Arlington, VA; December 7, 2011 – In a letter to Chairmen and Ranking Members of the Senate Finance and House Ways and Means committees, NRECA is urging Congress to include incentives for renewable energy development by cooperatives, if there is a tax bill addressing energy extenders.
The 1603 Treasury Grant Program, which is set to expire at the end of 2011, and the Clean Renewable Energy Bond (CREB) program, which exhausted its funding in 2010, have helped electric cooperatives develop new renewable projects at an affordable cost. The 1603 Treasury Grant Program has been critical to the success of renewable projects in a challenging economic environment.
Ending these programs will almost certainly prevent cooperatives from developing any significant new renewable projects and, in effect, ends a successful federal policy to promote the development of domestic resources.
In 2007, electric cooperative renewable energy capacity -- both owned and purchased -- non-hydro renewable energy capacity grew 61 percent; in 2008, renewable capacity grew 65 percent. The federal incentives fueled this growth.
The Clean Renewable Energy Bond (CREB) program provides an incentive similar to production tax credits that have long been available to the for-profit sector: known as a “tax credit bond,” a CREB offers cooperatives the equivalent of a low-interest loan for financing qualified renewable energy projects for a limited term. The program unleashed pent-up demand among cooperatives eager to develop renewable projects.
Electric cooperatives have submitted more than $1.4 billion in applications since CREBs were first authorized, oversubscribing their share of CREBs authorizations. Co-ops have initiated wind, solar, biomass and hydropower projects in 18 states. Twenty-eight projects representing more than 209 MW of capacity are already in service, and co-ops are poised to finance another 17 projects representing at least 235 MW of new capacity with recent awards under the program.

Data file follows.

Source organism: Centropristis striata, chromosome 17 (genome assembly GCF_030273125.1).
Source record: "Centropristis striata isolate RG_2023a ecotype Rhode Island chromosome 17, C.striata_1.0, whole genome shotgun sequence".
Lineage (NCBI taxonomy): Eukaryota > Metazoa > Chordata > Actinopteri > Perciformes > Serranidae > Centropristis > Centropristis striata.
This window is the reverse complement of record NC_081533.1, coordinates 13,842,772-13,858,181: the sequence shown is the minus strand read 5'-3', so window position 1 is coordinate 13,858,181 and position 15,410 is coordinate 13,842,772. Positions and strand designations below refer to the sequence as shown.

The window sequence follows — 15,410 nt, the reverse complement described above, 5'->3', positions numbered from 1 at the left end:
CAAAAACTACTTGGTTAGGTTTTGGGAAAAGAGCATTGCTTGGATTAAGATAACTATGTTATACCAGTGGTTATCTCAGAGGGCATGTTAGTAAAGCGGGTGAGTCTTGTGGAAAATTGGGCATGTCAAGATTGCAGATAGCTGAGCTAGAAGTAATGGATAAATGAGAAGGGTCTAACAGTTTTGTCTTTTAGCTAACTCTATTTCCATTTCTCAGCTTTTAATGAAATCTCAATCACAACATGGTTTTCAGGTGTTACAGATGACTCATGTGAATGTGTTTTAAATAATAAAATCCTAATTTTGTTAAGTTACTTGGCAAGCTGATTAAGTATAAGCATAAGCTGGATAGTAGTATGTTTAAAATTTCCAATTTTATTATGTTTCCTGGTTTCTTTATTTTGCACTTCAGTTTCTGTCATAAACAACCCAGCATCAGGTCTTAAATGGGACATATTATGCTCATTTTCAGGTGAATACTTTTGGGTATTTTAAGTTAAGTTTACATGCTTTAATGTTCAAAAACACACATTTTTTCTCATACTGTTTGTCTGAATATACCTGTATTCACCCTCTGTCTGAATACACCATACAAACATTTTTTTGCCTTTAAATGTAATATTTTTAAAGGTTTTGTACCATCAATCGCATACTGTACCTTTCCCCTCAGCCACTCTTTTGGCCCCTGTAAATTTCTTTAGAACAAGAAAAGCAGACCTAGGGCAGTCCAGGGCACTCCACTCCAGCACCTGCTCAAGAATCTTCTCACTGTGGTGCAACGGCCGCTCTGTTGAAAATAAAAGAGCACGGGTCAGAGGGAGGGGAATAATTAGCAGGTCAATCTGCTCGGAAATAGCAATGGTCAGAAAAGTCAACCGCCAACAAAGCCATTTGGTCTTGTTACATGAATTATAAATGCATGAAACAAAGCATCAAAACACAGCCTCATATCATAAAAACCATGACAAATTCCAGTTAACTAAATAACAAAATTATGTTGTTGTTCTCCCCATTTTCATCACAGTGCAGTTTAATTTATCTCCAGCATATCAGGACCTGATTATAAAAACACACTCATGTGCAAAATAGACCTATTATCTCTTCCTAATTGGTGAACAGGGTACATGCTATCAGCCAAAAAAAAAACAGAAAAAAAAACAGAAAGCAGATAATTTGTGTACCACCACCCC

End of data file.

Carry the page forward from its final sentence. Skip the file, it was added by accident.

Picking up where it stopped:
Electric cooperatives can play an important role in developing the nation’s renewable energy resources. Some cooperative utilities serve ideal locations for developing renewable resources. However, new renewable generation remains more expensive to install than conventional gas or coal generation.
Investor-owned utilities and private developers can use PTCs to help reduce the price of renewable generation from wind, closed loop biomass, open loop biomass, animal waste nutrients, landfill gas, municipal solid waste, geothermal and hydropower. The PTC provides up to a 2.1 cent/kWh tax credit that can be deducted from the federal income tax owed by for-profit entities. Electric co-ops pay state and local taxes, but as not-for-profit utilities, they do not have the federal income tax liability they would need to utilize the PTC.
Without incentives designed for the co-op business model, renewable generation is simply unaffordable for most electric cooperative consumers. The significant capital expense of developing these resources is compounded by the fact that electric cooperatives serve by far the lowest average number of consumers per mile of distribution line among the three utility sectors. This translates to the lowest revenue per mile— making co-op consumers particularly sensitive to the cost of new generation resources.
NRECA is the national service organization for more than 900 not-for-profit rural electric cooperatives and public power districts providing retail electric service to more than 42 million consumers in 47 states and whose retail sales account for approximately 12 percent of total electricity sales in the United States.